A Hydrosol, also known as a hydrolate or a hydrolat is the condensed water that is left over from steam distillation. When steam distillate is condensed, in the receiver there are two layers, one is the essential oil, and the other is the water layer which contains a small percentage of the essential oil plus all the water soluble parts of the plant. Not all the aromatic and healing properties are captured in the essential oil. Some are extracted with steam and remain in the water layer.
A similar process occurs in water extraction.
At one time these waters were called "floral waters", a term which is now outdated since steam distillation includes herbs, needles, leaves, woods, roots, barks, seeds as well as flowers. We refer to these waters as "Aromatic Waters".
Prior to the Middle Ages, water distillation was employed specifically for the purpose of producing these amazing aromatic waters with very little attention being paid to the essential oil. The Egyptians, Greeks and Romans are all known for having made great use of hydrosols for healing and aesthetic properties as well as infusions and unguents.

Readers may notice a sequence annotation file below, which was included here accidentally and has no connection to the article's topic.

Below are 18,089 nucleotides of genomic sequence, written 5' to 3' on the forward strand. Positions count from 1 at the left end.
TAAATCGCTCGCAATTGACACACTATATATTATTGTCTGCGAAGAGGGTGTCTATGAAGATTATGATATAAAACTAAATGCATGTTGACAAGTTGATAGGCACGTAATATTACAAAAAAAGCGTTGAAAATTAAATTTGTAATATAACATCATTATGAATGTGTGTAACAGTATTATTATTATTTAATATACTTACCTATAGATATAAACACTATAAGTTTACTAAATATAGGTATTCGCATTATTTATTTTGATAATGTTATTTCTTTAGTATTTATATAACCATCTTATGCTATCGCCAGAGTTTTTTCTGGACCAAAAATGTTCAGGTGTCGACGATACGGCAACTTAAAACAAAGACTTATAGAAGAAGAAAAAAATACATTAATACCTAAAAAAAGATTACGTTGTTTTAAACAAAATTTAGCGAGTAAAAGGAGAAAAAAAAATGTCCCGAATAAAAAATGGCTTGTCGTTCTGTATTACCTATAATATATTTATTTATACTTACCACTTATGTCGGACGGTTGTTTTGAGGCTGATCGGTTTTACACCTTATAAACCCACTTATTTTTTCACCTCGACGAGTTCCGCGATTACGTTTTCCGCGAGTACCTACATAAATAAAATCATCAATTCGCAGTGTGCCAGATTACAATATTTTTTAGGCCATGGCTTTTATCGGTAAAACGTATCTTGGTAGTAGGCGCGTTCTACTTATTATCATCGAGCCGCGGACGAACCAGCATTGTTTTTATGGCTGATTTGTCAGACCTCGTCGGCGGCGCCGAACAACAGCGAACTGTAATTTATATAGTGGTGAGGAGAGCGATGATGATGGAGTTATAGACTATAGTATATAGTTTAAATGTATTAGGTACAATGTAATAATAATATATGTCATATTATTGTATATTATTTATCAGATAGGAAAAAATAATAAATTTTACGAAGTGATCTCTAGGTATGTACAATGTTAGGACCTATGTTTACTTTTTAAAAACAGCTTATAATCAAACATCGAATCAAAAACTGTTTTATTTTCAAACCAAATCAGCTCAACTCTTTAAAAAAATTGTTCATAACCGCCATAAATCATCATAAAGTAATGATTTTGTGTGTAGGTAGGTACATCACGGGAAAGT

It is not known when essential oils became popular in Europe but one of the earliest publications occurred in 1507 AD.
As essential oils became more popular the use of hydrosols declined. By the early 20th century these waters was largely ignored.
It is only quite recently that there has been an increase in interest in aromatic waters. Hydrosols are highly versatile and can be used for personal care and around the house.
In skincare, Rose, Orange Blossom (Neroli) and Lavender hydrosols are great for hydrating dry skin and cooling hot and sensitized skin.
There is no better remedy for puffy,dark circles under the eyes than Chamomile hydrosol . Soak two cotton balls with the hydrosol and cover each eye for about 10 minutes for an immediate and dramatic reduction in puffiness.
During the summer peppermint hydrosol is perfect to use as a cooling body mist.
To calm a restless baby, try adding a few tablespoons of Lavender or Chamomile hydrosol into the bathwater. This is especially helpful for rash or eczema.
Hydrosols such as Rose or Neroli can be added to the final rinse in the wash cycle as well as a spray while ironing.(who irons anymore!)
Around the house, hydrosols are great to freshen the air instead of aerosols.